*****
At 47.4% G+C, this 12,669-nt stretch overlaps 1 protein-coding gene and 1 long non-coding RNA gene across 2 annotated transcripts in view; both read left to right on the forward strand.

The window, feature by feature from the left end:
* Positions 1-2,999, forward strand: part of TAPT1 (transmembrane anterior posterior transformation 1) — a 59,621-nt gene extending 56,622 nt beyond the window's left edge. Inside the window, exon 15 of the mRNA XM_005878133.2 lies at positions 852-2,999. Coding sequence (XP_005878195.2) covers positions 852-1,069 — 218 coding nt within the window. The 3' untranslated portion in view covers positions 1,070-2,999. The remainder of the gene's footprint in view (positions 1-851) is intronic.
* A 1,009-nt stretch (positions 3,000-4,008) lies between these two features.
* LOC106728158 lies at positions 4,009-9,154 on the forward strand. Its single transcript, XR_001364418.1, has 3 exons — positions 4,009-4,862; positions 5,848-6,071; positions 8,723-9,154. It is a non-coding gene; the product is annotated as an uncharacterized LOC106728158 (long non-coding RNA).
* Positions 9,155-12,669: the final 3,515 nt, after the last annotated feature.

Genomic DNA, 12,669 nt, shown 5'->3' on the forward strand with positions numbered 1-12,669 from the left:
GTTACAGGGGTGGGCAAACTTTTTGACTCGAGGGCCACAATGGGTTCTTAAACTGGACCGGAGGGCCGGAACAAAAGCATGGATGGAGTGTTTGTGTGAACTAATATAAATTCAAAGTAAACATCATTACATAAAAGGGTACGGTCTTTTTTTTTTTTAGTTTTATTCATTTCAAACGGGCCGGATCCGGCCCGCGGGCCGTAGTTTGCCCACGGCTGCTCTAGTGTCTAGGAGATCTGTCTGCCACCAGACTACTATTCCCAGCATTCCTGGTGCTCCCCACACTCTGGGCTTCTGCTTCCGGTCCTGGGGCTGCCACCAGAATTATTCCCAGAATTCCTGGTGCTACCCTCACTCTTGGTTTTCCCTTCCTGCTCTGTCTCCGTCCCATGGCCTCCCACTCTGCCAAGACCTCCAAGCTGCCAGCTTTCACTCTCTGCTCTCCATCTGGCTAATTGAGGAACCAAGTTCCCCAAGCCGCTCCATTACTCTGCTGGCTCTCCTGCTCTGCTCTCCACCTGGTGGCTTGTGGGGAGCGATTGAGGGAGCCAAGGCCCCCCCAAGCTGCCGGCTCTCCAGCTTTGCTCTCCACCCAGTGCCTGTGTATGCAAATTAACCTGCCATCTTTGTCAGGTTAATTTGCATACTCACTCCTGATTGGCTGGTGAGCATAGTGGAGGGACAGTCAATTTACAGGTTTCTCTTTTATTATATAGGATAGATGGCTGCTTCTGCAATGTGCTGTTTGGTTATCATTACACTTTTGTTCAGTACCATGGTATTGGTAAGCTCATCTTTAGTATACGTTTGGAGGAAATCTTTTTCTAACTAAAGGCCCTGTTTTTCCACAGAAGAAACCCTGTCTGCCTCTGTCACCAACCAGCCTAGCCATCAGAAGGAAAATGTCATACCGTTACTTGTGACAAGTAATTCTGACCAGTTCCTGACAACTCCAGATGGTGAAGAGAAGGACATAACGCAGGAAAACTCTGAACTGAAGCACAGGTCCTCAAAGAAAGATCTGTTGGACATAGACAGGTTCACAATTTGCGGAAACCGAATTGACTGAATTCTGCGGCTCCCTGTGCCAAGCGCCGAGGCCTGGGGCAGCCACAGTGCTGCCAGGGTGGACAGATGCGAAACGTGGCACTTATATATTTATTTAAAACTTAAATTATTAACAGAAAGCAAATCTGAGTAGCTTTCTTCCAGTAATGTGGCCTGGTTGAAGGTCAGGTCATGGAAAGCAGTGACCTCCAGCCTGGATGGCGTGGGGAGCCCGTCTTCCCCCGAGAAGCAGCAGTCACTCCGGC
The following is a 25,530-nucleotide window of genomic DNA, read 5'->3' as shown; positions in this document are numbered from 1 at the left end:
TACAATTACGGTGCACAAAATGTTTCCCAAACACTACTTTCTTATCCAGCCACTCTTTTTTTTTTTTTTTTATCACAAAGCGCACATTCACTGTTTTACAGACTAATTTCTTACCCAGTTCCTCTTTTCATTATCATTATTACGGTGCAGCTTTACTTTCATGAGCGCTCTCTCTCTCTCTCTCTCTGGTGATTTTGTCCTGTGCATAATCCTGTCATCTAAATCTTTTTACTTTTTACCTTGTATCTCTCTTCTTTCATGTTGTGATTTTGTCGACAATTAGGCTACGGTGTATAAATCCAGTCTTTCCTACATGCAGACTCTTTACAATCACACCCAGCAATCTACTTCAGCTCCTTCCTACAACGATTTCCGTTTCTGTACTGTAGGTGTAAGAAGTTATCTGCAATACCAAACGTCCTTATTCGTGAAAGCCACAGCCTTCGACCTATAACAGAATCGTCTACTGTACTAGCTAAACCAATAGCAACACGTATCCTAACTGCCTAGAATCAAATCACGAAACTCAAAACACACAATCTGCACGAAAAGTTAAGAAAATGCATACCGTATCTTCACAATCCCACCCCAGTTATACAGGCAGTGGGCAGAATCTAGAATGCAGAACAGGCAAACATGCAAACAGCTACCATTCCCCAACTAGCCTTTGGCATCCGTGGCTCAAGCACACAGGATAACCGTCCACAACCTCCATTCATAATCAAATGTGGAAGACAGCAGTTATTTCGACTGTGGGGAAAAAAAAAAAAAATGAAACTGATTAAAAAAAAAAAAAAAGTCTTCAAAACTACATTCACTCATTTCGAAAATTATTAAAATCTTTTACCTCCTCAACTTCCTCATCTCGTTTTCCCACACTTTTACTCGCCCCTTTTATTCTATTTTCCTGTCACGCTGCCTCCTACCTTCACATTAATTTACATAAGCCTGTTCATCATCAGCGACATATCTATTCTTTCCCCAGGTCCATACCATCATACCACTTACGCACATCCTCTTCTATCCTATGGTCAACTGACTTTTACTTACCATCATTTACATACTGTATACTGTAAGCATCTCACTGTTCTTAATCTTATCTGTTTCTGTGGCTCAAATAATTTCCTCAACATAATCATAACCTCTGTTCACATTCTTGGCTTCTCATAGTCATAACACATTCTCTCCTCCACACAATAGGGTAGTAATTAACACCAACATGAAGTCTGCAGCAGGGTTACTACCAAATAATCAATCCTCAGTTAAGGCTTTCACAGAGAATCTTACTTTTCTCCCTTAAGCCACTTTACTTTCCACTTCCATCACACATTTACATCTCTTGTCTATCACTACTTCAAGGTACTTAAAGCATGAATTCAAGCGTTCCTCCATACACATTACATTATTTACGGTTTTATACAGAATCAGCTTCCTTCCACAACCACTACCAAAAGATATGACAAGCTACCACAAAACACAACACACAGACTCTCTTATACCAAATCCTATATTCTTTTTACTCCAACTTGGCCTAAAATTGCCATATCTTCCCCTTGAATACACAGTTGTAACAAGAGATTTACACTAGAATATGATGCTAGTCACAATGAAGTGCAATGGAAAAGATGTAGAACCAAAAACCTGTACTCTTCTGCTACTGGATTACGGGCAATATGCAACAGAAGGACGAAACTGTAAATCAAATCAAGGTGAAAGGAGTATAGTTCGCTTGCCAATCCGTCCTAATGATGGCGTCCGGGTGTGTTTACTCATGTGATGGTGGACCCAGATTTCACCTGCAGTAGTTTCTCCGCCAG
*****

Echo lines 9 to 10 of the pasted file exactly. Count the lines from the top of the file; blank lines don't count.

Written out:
The following is a 25,530-nucleotide window of genomic DNA, read 5'->3' as shown; positions in this document are numbered from 1 at the left end:
TACAATTACGGTGCACAAAATGTTTCCCAAACACTACTTTCTTATCCAGCCACTCTTTTTTTTTTTTTTTTATCACAAAGCGCACATTCACTGTTTTACAGACTAATTTCTTACCCAGTTCCTCTTTTCATTATCATTATTACGGTGCAGCTTTACTTTCATGAGCGCTCTCTCTCTCTCTCTCTCTGGTGATTTTGTCCTGTGCATAATCCTGTCATCTAAATCTTTTTACTTTTTACCTTGTATCTCTCTTCTTTCATGTTGTGATTTTGTCGACAATTAGGCTACGGTGTATAAATCCAGTCTTTCCTACATGCAGACTCTTTACAATCACACCCAGCAATCTACTTCAGCTCCTTCCTACAACGATTTCCGTTTCTGTACTGTAGGTGTAAGAAGTTATCTGCAATACCAAACGTCCTTATTCGTGAAAGCCACAGCCTTCGACCTATAACAGAATCGTCTACTGTACTAGCTAAACCAATAGCAACACGTATCCTAACTGCCTAGAATCAAATCACGAAACTCAAAACACACAATCTGCACGAAAAGTTAAGAAAATGCATACCGTATCTTCACAATCCCACCCCAGTTATACAGGCAGTGGGCAGAATCTAGAATGCAGAACAGGCAAACATGCAAACAGCTACCATTCCCCAACTAGCCTTTGGCATCCGTGGCTCAAGCACACAGGATAACCGTCCACAACCTCCATTCATAATCAAATGTGGAAGACAGCAGTTATTTCGACTGTGGGGAAAAAAAAAAAAAATGAAACTGATTAAAAAAAAAAAAAAAGTCTTCAAAACTACATTCACTCATTTCGAAAATTATTAAAATCTTTTACCTCCTCAACTTCCTCATCTCGTTTTCCCACACTTTTACTCGCCCCTTTTATTCTATTTTCCTGTCACGCTGCCTCCTACCTTCACATTAATTTACATAAGCCTGTTCATCATCAGCGACATATCTATTCTTTCCCCAGGTCCATACCATCATACCACTTACGCACATCCTCTTCTATCCTATGGTCAACTGACTTTTACTTACCATCATTTACATACTGTATACTGTAAGCATCTCACTGTTCTTAATCTTATCTGTTTCTGTGGCTCAAATAATTTCCTCAACATAATCATAACCTCTGTTCACATTCTTGGCTTCTCATAGTCATAACACATTCTCTCCTCCACACAATAGGGTAGTAATTAACACCAACATGAAGTCTGCAGCAGGGTTACTACCAAATAATCAATCCTCAGTTAAGGCTTTCACAGAGAATCTTACTTTTCTCCCTTAAGCCACTTTACTTTCCACTTCCATCACACATTTACATCTCTTGTCTATCACTACTTCAAGGTACTTAAAGCATGAATTCAAGCGTTCCTCCATACACATTACATTATTTACGGTTTTATACAGAATCAGCTTCCTTCCACAACCACTACCAAAAGATATGACAAGCTACCACAAAACACAACACACAGACTCTCTTATACCAAATCCTATATTCTTTTTACTCCAACTTGGCCTAAAATTGCCATATCTTCCCCTTGAATACACAGTTGTAACAAGAGATTTACACTAGAATATGATGCTAGTCACAATGAAGTGCAATGGAAAAGATGTAGAACCAAAAACCTGTACTCTTCTGCTACTGGATTACGGGCAATATGCAACAGAAGGACGAAACTGTAAATCAAATCAAGGTGAAAGGAGTATAGTTCGCTTGCCAATCCGTCCTAATGATGGCGTCCGGGTGTGTTTACTCATGTGATGGTGGACCCAGATTTCACCTGCAGTAGTTTCTCCGCCAG